I recently came across a news item, where a lawyer was forced to give a written statement that he would not represent Kasab, the lone arrested terrorist of the Mumbai attacks, by activists of the Shiv Sena. A blogger asks why we must not skin him alive, because the public is baying for blood. He is outraged that we are actually talking legal action against someone who was seen massacring people on camera. Now, there are two things to consider in this issue. The first is firmness in dealing with terror. The second is respect for the rule of law.
Rohit, in his blog on Nationalinterest clearly argues that this is not the way to fight terror. I agree.
The first of the concepts is firmness in handling terror. India can show the world it is firm by bringing the culprits to justice. And bringing them to justice through the due process of law. Lynching, skinning him alive, killing him in a fake encounter or throwing him to hungry lions will not do the job. After all, there must be something distinguishing India from the terrorists. That something is its justice system. I am not saying that India's criminal justice system is infallible. I am just saying saying, let's save what we have. It is easy to get carried away and demand an eye for an eye when we are angry. But an eye for an eye is not bring back our lost eye. Of course Kasab must be brought to justice. But, this time the evidence is watertight. The judgement will surely be favourable to the victims. He will be punished. But, to argue that we must not contemplate legal action but hand him to wild dogs is unacceptable in any democracy. If there is one thing we must pride ourselves on, it is our democratic system. To behave in such a barbaric fashion would amount to compromising the basic principles that India represents. On that note, read this excellent article by Salil Tripathi.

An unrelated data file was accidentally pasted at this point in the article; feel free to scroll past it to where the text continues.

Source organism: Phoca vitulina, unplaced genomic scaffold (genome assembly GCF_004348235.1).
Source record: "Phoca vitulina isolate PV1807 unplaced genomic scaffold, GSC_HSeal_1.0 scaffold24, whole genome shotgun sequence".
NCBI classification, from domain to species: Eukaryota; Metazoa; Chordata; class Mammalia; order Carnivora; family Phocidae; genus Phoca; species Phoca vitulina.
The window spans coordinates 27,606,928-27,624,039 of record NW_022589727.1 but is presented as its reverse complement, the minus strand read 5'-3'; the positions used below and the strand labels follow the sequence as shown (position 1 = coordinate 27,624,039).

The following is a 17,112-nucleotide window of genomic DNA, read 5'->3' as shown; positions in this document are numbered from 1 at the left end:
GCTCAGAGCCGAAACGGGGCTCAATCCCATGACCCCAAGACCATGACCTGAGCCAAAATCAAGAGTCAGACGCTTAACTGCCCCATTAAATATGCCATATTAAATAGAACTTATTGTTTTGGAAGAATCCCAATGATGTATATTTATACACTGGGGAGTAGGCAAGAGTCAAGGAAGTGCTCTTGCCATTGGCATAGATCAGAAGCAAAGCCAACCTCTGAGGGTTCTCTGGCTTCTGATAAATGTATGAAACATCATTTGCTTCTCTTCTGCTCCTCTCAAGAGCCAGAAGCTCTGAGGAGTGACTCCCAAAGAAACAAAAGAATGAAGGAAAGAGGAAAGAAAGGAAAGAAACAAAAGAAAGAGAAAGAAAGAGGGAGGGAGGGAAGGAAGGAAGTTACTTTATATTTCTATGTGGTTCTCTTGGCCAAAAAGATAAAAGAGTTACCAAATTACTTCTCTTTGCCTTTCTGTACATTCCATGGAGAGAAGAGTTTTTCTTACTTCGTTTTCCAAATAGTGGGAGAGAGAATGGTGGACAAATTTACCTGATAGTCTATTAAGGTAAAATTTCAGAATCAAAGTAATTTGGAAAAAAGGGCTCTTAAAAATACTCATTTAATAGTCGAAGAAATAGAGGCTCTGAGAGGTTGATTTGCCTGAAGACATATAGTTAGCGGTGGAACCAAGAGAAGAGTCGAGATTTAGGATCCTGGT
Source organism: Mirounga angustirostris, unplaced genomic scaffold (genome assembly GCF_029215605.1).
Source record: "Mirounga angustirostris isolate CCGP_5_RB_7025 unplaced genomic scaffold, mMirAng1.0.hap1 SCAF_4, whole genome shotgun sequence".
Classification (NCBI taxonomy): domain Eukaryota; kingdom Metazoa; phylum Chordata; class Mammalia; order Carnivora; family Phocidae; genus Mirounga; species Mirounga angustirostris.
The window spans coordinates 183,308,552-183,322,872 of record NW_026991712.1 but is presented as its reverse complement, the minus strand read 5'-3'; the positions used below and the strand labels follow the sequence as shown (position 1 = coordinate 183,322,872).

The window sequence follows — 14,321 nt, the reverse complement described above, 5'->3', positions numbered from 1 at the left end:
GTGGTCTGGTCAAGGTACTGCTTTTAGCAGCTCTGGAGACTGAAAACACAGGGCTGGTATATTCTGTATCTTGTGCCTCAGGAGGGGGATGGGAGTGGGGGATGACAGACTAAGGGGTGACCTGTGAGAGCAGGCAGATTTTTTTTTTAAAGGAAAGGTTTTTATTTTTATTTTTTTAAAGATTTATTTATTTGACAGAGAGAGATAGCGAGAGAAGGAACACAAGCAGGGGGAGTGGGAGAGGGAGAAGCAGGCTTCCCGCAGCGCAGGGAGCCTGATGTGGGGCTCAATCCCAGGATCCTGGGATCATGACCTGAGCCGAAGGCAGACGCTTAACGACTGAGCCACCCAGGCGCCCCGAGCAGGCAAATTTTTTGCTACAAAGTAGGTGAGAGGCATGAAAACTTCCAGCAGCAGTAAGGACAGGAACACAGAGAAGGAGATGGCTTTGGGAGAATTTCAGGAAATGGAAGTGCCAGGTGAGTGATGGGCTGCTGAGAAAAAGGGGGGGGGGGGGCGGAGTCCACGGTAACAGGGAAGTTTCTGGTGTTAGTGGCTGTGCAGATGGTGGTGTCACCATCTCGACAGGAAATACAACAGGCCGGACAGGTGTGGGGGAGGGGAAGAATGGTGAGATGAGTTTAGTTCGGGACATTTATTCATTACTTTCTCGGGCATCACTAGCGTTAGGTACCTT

If philosophy and justice do not appeal to the likes of Roshan (the blogger who calls for blood), I think one simple technical detail will. Our criminal justice system is founded on the British Common Law principle. If an accused is not represented in a trial, and if he refuses to defend himself, he can be released and walk scot-free. Indian jurisprudence speaks of such a situation. The course before us is now clear. We allow our best lawyers to defend Kasab, but still mete out the sternest punishment to the man who massacred before our very eyes. After all, that is only fair. Kasab will be punished, but not by throwing him to hungry lions. The courts will still be the supreme deciding authorities. The rule of law will still prevail. After all, that is what we fought long and hard for. And that, to me, is what distinguishes us from Pakistan.
Edit: Dr. Roshan, whose blog I linked to in the first paragraph, has changed his mind. He accepts he was frustrated and that his was a knee-jerk reaction. I will only say this. Thanks for understanding Dr. Roshan. :-)